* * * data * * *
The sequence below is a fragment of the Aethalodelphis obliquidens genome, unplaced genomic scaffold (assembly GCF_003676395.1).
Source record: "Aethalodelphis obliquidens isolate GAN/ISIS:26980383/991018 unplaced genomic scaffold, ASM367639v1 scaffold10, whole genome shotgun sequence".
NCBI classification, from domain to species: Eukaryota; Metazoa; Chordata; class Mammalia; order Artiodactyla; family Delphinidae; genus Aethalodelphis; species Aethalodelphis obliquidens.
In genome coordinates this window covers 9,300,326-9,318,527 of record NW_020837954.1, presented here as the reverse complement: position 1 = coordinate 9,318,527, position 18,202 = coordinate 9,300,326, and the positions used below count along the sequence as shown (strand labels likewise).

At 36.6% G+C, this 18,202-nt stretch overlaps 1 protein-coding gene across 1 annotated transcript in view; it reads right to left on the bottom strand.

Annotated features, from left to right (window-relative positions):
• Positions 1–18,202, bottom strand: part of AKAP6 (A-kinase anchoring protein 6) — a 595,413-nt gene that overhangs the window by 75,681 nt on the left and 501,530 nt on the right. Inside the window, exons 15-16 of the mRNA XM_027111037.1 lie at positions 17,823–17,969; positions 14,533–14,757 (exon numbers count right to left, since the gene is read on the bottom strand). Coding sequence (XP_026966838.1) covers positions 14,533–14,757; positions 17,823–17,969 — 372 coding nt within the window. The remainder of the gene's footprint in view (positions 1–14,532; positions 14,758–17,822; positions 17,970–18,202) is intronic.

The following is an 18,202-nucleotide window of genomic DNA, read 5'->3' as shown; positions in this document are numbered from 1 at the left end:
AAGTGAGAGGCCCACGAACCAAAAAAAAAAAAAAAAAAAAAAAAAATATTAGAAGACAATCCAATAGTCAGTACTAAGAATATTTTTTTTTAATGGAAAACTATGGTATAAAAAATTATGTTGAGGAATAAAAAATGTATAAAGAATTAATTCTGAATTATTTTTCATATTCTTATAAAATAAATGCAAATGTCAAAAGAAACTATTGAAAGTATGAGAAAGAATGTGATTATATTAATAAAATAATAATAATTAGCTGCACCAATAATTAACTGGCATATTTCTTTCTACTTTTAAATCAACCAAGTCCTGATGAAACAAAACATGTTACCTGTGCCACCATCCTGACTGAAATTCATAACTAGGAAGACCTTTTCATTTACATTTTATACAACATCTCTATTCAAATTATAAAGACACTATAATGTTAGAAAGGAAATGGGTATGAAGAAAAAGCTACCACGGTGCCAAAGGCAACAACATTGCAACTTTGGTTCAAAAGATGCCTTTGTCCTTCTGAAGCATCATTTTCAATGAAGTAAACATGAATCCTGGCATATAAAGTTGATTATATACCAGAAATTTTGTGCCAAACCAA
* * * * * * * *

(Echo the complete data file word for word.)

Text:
The sequence below is a fragment of the Aethalodelphis obliquidens genome, unplaced genomic scaffold (assembly GCF_003676395.1).
Source record: "Aethalodelphis obliquidens isolate GAN/ISIS:26980383/991018 unplaced genomic scaffold, ASM367639v1 scaffold10, whole genome shotgun sequence".
NCBI classification, from domain to species: Eukaryota; Metazoa; Chordata; class Mammalia; order Artiodactyla; family Delphinidae; genus Aethalodelphis; species Aethalodelphis obliquidens.
In genome coordinates this window covers 9,300,326-9,318,527 of record NW_020837954.1, presented here as the reverse complement: position 1 = coordinate 9,318,527, position 18,202 = coordinate 9,300,326, and the positions used below count along the sequence as shown (strand labels likewise).

At 36.6% G+C, this 18,202-nt stretch overlaps 1 protein-coding gene across 1 annotated transcript in view; it reads right to left on the bottom strand.

Annotated features, from left to right (window-relative positions):
• Positions 1–18,202, bottom strand: part of AKAP6 (A-kinase anchoring protein 6) — a 595,413-nt gene that overhangs the window by 75,681 nt on the left and 501,530 nt on the right. Inside the window, exons 15-16 of the mRNA XM_027111037.1 lie at positions 17,823–17,969; positions 14,533–14,757 (exon numbers count right to left, since the gene is read on the bottom strand). Coding sequence (XP_026966838.1) covers positions 14,533–14,757; positions 17,823–17,969 — 372 coding nt within the window. The remainder of the gene's footprint in view (positions 1–14,532; positions 14,758–17,822; positions 17,970–18,202) is intronic.

The following is an 18,202-nucleotide window of genomic DNA, read 5'->3' as shown; positions in this document are numbered from 1 at the left end:
AAGTGAGAGGCCCACGAACCAAAAAAAAAAAAAAAAAAAAAAAAAATATTAGAAGACAATCCAATAGTCAGTACTAAGAATATTTTTTTTTAATGGAAAACTATGGTATAAAAAATTATGTTGAGGAATAAAAAATGTATAAAGAATTAATTCTGAATTATTTTTCATATTCTTATAAAATAAATGCAAATGTCAAAAGAAACTATTGAAAGTATGAGAAAGAATGTGATTATATTAATAAAATAATAATAATTAGCTGCACCAATAATTAACTGGCATATTTCTTTCTACTTTTAAATCAACCAAGTCCTGATGAAACAAAACATGTTACCTGTGCCACCATCCTGACTGAAATTCATAACTAGGAAGACCTTTTCATTTACATTTTATACAACATCTCTATTCAAATTATAAAGACACTATAATGTTAGAAAGGAAATGGGTATGAAGAAAAAGCTACCACGGTGCCAAAGGCAACAACATTGCAACTTTGGTTCAAAAGATGCCTTTGTCCTTCTGAAGCATCATTTTCAATGAAGTAAACATGAATCCTGGCATATAAAGTTGATTATATACCAGAAATTTTGTGCCAAACCAA